A little help with higher order functions

Hello everyone, please could someone help me in understanding higher order functions? I’m having a quite hard time solving this problem

function two(){}
function three(){}
function multiply(){}
two(multiply(three())) //=> 6

I’ve tried for a while and still I cannot figure out how I should write a function in a way that will output the above result. Please provide some explanation and, if possible, links or other material to better understand the concept of a higher order function…

Hello there,

This is a very weird functional procedure, but if you are sure this is what you want to solve exactly that, then let us split up what needs to be done in words:

  • Presumably, three() needs to return the number 3
  • multiply will accept one argument, and return a function which also accepts one argument, and returns the product of its argument and multiply's argument.
  • two should accept a function as an argument, and return the output of calling this function with an argument of 2.

I am not really sure what external resources to link. So, I suggest you look into callback functions. I would not say that this example is particularly related to higher order functions.

Hope this helps

I have a grasp of how is possible to play with callbacks, at least of the basis.

//Example 1
function outer(x = 20) {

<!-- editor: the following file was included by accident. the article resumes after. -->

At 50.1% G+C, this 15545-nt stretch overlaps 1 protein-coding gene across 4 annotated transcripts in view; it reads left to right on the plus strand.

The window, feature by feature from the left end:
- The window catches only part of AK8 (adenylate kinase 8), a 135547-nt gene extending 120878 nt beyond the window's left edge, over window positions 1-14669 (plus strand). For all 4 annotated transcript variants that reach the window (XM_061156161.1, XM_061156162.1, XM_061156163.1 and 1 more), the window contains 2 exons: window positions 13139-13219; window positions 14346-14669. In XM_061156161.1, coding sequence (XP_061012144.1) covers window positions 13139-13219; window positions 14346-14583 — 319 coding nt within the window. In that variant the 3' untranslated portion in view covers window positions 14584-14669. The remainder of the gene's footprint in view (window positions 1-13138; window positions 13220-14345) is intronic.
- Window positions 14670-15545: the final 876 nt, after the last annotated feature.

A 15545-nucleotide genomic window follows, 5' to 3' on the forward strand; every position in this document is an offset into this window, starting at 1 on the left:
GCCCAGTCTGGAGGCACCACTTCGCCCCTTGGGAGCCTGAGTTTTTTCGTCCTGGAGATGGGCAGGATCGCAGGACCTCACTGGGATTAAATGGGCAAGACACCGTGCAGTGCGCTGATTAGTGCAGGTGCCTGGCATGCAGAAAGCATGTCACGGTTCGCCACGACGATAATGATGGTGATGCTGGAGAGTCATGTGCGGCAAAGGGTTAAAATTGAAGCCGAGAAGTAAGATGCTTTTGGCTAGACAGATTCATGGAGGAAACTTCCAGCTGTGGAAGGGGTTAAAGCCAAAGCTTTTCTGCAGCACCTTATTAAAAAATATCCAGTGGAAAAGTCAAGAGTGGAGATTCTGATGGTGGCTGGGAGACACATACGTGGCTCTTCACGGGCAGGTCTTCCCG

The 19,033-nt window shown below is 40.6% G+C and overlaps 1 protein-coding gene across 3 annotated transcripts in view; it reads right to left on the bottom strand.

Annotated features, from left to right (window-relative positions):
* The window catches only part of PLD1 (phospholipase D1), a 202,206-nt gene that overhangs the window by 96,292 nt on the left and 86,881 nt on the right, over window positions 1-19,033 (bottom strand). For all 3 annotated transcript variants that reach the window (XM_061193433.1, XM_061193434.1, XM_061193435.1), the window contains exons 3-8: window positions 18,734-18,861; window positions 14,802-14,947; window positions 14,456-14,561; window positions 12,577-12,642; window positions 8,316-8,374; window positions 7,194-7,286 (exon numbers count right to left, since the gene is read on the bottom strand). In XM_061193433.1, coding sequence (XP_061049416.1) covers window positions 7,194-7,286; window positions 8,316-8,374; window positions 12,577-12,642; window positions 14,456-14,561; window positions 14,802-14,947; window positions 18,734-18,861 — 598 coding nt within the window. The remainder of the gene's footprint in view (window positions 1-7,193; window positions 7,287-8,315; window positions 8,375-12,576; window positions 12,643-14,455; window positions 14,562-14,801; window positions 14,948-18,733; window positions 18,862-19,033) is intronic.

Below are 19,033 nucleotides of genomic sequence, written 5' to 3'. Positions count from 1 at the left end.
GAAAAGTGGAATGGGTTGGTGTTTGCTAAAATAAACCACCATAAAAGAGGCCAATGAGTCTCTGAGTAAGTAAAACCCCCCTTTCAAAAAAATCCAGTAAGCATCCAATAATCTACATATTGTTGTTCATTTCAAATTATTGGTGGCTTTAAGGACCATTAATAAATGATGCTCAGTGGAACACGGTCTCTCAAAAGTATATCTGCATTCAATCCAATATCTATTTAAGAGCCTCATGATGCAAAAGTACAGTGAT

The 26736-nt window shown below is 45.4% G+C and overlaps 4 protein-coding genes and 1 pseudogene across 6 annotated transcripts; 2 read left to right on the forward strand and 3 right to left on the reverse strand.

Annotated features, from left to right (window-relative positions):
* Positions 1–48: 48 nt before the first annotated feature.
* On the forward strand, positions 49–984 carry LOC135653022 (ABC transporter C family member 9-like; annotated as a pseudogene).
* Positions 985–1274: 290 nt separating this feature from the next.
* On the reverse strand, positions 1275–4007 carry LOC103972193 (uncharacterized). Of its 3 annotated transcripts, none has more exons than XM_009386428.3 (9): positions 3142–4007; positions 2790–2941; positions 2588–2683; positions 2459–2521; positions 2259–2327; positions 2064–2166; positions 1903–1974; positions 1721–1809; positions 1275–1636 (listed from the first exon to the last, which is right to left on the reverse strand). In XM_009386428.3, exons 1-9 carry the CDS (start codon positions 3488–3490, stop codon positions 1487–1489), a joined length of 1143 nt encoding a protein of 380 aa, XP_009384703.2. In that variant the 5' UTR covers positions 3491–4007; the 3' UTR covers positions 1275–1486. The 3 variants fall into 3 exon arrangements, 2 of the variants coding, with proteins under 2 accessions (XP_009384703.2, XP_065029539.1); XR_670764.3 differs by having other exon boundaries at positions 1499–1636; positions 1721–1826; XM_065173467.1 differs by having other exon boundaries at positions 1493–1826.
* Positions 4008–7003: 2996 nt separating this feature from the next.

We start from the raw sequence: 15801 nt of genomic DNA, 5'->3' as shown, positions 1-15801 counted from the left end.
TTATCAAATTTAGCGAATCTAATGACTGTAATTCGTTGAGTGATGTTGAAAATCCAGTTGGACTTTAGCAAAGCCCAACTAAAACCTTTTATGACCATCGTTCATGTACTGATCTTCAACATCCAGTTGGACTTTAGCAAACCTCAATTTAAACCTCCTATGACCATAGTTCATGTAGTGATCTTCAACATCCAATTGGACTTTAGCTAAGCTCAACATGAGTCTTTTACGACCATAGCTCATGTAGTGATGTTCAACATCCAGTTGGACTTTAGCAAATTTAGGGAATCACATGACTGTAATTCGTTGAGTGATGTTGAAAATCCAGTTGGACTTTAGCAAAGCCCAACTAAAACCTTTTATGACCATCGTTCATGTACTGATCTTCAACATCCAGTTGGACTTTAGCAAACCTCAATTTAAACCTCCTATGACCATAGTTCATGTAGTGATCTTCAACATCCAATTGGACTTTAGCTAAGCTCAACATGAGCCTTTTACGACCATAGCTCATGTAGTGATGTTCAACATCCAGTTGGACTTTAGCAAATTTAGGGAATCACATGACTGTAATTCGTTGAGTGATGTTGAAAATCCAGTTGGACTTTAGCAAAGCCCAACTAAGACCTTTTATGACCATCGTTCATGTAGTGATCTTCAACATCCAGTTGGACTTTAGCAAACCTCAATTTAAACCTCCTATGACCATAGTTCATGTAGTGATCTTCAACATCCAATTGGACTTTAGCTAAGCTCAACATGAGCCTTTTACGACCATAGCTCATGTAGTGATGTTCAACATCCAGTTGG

let example = 20
  function inner() {
    return example * x
   } return inner()

  outer(10) // 200
outer() // 400 (because of x's default value of 20)

//Example 2
let little = a => a + 1
let bigger = b => b * 10
let evenBigger = x => x
evenBigger(bigger(little(9))) // 100

//Example 3
function fun(x) {
  let random = x * 10
  function moreFun() {
    return random * 10
  } return moreFun()
fun(10) // 1000

//Example 4
function A(x) {
  return function B(y) {
     return function C(z) {
      console.log(x + y + z);
A(1)(2)(8); // logs 6 (1 + 2 + 8) (could put whatever number I want)

I know my first example isn’t accurate to depict the concept of higher order functions, but is a challenge I’d like to resolve. It’s not that hard to chain three different functions, but having it working as in the first case seems much harder to me

The initial problem really lacks one more line to understand the topic and challenge itself better. Should be this way in my opinion:

function two(){}
function three(){}
function multiply(){}
two(multiply(three())) //=> 6
three(multiply(two())) //=> 6

This way whole picture makes much more sense to me. Combine this :point_up: with suggestions from @Sky020 and you’ll nail it!